From a Naive Tourist to a Reluctant Resident

Hrishabh Sandilya

Prague, the city of Kafka and Kundera, of stunning monuments and more stunning women, of Bohemian culture and a visible face of new age capitalism’s resuscitation, bla bla bla…. There’s more to Prague than that, you figure that out when you stop thinking like a tourist and start thinking like a poorly adapting resident.

My home for the next couple of years, Prague is probably one of the best cities to be an international student in the world over. The University is well established, living is affordable and the essentialities for student life are abundant.

Seven months here, and Im finally beginning to settle in, Czech doesn’t sound like an alien language comprised of million ‘z’ and ‘sh’ sounding words, spat out inaudible speeds. I’m finally progressing beyond the banalities now; it’s a satisfying feeling to indulge in inane conversations just to practice new verbs you learn. This obviously wouldn’t be possible without the aid of Czech people, to illustrate; the ladies, who run the cafeteria at Jinonice, now seem to take an active interest in my quest for mastery, they’re always happy to correct my basic grammar mistakes and refuse to serve me till I get my sentence structures right.

The food obstacle will always be a little hard to get around, as much as I love deep fried cheese, in the interest of longevity; I have to switch to healthier alternatives. Most of the food here lacks life, but the right combination of cheap Tesco spices can work wonders. The menzas however are the biggest thing in Czech food, a full meal, hours of free tea and an authentic ambience that hovers between a prison lunchroom and a hotel, depending on which menza you go to.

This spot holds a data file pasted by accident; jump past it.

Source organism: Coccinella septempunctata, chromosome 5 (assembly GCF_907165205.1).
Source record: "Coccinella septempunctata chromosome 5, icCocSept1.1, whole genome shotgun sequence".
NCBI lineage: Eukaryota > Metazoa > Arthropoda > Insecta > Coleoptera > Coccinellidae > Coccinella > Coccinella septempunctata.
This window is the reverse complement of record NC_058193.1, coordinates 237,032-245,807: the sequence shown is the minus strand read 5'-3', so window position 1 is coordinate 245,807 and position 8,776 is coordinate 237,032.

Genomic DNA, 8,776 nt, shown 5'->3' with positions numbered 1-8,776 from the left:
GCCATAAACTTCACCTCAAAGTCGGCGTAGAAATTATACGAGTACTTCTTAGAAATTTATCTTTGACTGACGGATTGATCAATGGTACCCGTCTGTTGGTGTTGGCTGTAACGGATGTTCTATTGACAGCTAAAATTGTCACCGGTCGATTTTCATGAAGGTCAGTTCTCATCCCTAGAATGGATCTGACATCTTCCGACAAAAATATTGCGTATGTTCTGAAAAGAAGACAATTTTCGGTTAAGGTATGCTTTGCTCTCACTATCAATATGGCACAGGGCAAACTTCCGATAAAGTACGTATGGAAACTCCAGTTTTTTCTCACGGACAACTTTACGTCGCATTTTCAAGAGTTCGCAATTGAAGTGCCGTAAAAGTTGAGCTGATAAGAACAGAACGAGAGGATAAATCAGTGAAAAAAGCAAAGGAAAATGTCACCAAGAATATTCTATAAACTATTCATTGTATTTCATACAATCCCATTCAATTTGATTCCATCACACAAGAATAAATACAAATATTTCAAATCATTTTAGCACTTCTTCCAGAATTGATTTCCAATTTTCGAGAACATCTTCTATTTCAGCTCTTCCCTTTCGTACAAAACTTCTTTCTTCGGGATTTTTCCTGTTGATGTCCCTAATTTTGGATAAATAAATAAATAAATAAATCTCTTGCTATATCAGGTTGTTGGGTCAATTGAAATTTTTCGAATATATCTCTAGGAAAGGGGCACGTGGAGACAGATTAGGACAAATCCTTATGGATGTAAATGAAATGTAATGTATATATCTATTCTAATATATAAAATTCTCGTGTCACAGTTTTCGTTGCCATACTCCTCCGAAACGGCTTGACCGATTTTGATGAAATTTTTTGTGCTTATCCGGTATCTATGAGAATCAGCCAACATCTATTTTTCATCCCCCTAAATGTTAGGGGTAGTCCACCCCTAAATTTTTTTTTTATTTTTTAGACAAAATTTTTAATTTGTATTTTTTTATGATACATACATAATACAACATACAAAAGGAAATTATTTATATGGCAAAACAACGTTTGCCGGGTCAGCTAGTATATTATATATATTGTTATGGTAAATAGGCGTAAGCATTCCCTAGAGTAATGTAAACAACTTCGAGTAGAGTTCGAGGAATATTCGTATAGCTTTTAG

The arrival of spring definitely has something to do with this change in my attitude. Last semester was all about surviving the winter, avoiding all exposure to the outside, and following a general path of home, school, bar and back home. This semester, it’s all about getting around the city, visiting parts you didn’t think existed, hunting for bargains at the Holesovice and blesi (read ‘bleshee’) markets, exploring the interiors of the National Library, going to the Prague Zoo, and convincing them you were named after an animal to get in for half price.

There have been loads of other things I’ve experienced so far, from witnessing the annual May Day Skinhead parade, five feet away from the marchers to burning witches and roasting sausages the night before with welcoming people from a tiny village in east Bohemia, to mention a few. All necessary events in the adaptation process in this varied country.

Hrishabh Sandilya (India), IEPS

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